"Doom and Gloom"

Pentecost 17C: Jeremiah 4:11-12, 22-28

7068056719_3004e8e746Jeremiah 4:11-12: “At that time it will be said to this people and to Jerusalem: A hot wind comes from me out of the bare heights in the desert toward my poor people, not to winnow or cleanse—a wind too strong for that.”

Bathroom humor transcends all peoples; I have to imagine that at least a few young men and women chuckled at this one about a “hot wind” coming from the Lord.

Just me? Okay.

In Midrash, we allow interpretations such as these--be they silly or strange--to remain present in the conversation. Sometimes we scrap them for the sake of a different meaning, but sometimes they can lead us to legitimate insights into what scripture might have to teach. In this passage from Jeremiah, there is a lot of "doom and gloom," but what is the point, really?

Jeremiah writes that he looked on the earth/heavens/mountains/hills/people/animals/land/cities/etc. and saw that they were waste/void/lightless/quaking/moving/gone/desert/ruined/etc. All of these destroyed things lied before the Lord and the "his" fierce anger; and when the whole land is desolate, the Lord will not end it completely but will just let it be.

Well that’s just great. It seems as if the Lord is either doing these things, is going to do these things, or is going to let these things happen, and will not end all the pain and suffering, despite the imminent desolation. Sounds rather bleak to me—certainly not something that a God who “is love” would do.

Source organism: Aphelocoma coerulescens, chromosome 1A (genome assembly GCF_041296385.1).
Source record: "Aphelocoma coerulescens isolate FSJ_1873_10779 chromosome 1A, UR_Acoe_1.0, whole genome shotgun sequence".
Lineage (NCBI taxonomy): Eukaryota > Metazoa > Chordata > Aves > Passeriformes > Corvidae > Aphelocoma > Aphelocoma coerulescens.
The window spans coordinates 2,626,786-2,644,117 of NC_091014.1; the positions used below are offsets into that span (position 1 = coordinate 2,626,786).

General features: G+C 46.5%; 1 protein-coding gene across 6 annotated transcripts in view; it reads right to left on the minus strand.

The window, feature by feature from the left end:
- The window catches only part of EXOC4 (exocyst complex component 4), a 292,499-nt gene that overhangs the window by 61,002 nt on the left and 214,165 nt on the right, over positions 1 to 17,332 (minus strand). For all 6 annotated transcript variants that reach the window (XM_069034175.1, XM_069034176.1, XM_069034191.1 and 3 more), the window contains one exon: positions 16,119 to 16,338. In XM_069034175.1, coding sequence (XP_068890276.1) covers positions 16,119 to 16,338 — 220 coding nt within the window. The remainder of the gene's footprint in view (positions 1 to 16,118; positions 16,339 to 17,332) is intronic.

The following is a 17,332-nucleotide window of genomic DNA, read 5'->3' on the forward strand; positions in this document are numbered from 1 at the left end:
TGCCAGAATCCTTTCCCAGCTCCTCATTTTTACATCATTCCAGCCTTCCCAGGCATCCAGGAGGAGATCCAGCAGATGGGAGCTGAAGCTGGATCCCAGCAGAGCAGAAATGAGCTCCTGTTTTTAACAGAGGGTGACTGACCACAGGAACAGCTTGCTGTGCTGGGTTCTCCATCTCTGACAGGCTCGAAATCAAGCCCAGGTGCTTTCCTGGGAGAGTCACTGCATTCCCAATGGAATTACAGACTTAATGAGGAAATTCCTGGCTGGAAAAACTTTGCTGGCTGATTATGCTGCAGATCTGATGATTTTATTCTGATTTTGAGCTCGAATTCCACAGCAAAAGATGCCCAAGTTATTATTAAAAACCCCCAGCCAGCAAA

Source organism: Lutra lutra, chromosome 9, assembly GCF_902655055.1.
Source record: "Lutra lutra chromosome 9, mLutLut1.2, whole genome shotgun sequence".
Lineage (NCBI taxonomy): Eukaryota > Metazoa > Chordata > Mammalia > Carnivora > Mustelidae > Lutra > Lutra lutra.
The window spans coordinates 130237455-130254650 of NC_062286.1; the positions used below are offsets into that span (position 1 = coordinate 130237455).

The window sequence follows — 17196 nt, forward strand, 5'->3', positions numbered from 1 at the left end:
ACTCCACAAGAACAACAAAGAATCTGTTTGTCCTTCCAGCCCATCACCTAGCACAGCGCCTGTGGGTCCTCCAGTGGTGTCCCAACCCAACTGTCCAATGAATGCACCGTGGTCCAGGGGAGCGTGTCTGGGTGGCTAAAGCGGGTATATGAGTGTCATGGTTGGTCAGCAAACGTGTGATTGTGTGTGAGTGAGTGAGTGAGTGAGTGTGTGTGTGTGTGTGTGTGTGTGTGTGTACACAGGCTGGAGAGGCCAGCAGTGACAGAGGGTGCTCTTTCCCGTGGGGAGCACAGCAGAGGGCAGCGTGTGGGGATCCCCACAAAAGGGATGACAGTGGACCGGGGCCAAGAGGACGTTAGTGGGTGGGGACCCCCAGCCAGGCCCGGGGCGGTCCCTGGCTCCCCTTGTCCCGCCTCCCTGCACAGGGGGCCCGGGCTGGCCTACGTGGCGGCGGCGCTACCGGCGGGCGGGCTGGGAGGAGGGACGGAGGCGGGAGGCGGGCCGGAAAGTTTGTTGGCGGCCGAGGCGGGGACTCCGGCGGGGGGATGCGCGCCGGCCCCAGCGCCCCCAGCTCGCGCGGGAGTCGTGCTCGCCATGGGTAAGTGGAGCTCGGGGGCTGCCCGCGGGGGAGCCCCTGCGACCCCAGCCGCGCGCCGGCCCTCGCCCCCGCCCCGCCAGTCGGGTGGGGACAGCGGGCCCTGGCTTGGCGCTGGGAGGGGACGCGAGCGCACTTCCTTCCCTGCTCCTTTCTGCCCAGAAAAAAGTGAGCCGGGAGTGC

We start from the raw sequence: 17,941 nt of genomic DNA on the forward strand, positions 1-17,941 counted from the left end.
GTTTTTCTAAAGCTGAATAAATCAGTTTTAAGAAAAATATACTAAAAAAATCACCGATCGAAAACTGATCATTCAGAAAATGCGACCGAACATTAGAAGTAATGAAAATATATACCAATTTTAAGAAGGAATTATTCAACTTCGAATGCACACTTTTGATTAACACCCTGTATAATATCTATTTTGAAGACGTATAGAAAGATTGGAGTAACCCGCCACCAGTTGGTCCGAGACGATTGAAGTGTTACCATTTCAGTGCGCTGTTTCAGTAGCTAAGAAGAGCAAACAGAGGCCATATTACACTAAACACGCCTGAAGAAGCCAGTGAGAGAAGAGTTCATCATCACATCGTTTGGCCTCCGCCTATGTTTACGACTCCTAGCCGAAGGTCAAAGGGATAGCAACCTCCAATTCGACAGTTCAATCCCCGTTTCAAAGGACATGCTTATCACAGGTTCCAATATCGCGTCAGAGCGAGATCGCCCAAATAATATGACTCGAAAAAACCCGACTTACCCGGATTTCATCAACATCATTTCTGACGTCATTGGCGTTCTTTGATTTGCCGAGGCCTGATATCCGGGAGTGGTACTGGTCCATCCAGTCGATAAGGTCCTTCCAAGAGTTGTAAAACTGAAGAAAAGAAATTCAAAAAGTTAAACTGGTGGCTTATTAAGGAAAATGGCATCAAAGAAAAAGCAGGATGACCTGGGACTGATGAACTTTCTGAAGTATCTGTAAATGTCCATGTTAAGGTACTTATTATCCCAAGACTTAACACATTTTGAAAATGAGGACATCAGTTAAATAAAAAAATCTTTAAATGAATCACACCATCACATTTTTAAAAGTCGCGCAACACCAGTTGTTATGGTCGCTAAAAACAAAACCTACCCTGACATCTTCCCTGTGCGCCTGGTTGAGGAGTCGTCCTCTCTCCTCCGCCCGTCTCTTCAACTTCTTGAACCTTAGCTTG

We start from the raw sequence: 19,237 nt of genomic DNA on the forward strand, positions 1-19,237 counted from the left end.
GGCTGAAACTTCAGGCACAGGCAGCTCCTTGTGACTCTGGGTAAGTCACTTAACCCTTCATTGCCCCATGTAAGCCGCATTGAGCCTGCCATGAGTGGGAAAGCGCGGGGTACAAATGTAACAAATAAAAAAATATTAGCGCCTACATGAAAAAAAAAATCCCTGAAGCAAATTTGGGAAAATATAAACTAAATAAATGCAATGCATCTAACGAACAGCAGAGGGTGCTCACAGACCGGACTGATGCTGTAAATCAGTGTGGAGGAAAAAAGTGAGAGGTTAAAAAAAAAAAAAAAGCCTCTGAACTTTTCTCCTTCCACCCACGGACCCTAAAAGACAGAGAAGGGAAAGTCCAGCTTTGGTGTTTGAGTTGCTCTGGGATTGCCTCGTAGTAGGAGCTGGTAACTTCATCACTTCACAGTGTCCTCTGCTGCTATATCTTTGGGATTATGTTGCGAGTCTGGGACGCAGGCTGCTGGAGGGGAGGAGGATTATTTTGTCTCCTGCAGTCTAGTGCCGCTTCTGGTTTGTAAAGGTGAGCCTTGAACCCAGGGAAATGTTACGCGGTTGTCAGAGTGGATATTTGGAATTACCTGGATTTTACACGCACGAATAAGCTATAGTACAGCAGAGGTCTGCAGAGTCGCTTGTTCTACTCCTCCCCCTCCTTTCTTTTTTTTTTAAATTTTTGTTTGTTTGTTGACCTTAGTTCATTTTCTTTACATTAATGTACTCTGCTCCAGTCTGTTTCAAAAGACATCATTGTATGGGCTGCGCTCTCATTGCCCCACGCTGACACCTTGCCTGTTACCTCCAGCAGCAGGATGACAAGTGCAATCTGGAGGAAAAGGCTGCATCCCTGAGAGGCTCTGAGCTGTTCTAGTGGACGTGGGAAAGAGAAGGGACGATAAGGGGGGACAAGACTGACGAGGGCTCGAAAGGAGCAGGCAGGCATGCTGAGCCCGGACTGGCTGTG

What do we make of all of the chaos without throwing out the Hebrew Scriptures or putting a “Jesus Loves Me” bandage on our biblically induced wounds?

If we really pause and begin to dissect this passage, we see the element of a mysterious God—that mystery is how we assure ourselves of God’s mighty power without making a real attempt to fully explain that power. Over-explanation in cases like this usually leads us to more questions than answers (and we should run from anyone who claims to have the answers).

So we have our mysterious (gassy) God, and all we know is that “he” is angry; I get grumpy when I’m bloated too, but God seems to be angry at us—at our foolishness. We know how to do evil—we’re quite good at it—but we don’t seem to know how to do good.

Find yourself a reliable news source (no, not the ones that spend time reporting on Miley Cyrus). Syria, Afghanistan, India, Georgia, etc.… “We” have already started the chaos, either by direct action or simply in our complacency.

What is Jeremiah doing beyond asking us to take notice, to think about the possible causes and consequences of our action and inaction, and to remember and trust that this mysterious God is somehow sustaining existence?

As Walter Brueggemann wrote, “When we have such texts in hand, the remainder of the work is imaginative, faithful interpretation.”

The Rev. Curtis Farr is the assistant rector of St. James’s Episcopal Church. He blogs for St. James’s every Wednesday, offering reflections on the readings of scripture from the upcoming Sunday.

Into the Fire is a weekly contribution to the creative and imaginative process of interpreting the black and white fire of Scripture. Using an adapted process of Midrash, the author includes historical/cultural information, personal anecdotes, and other theologians’ ruminations on selected passages from the upcoming Sunday’s lectionary readings. All are welcome to journey into the fire by using the comment sections on the blog itself, or on Facebook or Tumblr.